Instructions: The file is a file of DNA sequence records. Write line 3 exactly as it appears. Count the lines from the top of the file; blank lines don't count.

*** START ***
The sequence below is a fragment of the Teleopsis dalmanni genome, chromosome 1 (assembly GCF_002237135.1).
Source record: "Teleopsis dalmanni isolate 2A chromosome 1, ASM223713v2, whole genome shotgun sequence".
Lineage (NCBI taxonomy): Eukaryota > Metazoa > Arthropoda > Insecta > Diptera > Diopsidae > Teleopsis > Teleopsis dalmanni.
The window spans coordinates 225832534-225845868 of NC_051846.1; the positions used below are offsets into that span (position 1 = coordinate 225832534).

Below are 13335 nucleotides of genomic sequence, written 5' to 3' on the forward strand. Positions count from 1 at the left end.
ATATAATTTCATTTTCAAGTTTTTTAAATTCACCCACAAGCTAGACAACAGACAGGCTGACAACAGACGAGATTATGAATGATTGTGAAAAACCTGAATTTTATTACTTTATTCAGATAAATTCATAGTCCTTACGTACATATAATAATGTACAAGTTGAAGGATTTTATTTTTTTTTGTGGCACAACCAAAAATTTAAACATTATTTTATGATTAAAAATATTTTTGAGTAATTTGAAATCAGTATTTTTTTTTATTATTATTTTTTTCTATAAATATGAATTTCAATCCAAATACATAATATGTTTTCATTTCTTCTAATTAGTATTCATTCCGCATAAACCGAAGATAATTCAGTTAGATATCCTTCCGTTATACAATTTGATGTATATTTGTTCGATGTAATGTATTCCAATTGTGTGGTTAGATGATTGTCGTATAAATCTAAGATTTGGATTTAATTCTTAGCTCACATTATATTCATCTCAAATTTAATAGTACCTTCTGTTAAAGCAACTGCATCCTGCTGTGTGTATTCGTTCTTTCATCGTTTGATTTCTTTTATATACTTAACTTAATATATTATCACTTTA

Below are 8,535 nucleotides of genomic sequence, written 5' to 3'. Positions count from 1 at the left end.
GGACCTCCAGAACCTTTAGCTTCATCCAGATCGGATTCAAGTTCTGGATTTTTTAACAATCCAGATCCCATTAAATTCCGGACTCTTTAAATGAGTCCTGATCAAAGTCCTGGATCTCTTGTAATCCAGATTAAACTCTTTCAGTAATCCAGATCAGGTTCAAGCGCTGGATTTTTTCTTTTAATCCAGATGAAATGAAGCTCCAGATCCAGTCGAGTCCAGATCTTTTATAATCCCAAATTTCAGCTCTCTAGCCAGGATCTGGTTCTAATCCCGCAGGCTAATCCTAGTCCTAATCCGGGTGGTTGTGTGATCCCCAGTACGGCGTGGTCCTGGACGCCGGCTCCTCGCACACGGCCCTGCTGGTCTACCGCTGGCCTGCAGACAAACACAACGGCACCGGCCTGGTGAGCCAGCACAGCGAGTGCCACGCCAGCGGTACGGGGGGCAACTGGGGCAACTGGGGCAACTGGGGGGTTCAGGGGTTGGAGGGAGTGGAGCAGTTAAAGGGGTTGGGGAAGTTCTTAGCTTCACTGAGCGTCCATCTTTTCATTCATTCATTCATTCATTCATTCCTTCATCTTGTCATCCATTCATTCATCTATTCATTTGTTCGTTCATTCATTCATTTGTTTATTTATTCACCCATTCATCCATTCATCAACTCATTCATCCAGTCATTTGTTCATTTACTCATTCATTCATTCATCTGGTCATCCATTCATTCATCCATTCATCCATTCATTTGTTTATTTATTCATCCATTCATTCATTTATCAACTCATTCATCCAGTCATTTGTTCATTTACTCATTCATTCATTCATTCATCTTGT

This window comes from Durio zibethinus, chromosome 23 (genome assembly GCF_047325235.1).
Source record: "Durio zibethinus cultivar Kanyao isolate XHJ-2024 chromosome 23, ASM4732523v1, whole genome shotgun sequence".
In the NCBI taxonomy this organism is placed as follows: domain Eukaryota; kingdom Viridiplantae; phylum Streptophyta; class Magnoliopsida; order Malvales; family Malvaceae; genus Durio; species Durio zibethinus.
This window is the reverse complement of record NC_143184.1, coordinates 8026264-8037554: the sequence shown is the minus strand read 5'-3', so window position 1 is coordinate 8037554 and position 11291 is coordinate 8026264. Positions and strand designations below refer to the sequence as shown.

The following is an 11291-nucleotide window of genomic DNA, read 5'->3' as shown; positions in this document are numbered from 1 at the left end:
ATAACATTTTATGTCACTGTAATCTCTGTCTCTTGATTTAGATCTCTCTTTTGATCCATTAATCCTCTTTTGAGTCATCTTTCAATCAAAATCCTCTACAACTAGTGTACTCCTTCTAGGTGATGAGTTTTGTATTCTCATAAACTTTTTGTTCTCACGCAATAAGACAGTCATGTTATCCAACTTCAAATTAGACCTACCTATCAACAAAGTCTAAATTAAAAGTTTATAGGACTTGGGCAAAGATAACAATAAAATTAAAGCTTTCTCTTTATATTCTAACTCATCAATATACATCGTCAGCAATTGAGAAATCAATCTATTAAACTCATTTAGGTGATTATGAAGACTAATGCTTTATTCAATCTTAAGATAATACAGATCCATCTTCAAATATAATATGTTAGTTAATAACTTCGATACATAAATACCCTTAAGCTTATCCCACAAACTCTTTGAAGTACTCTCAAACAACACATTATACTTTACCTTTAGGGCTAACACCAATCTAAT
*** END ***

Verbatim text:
Lineage (NCBI taxonomy): Eukaryota > Metazoa > Arthropoda > Insecta > Diptera > Diopsidae > Teleopsis > Teleopsis dalmanni.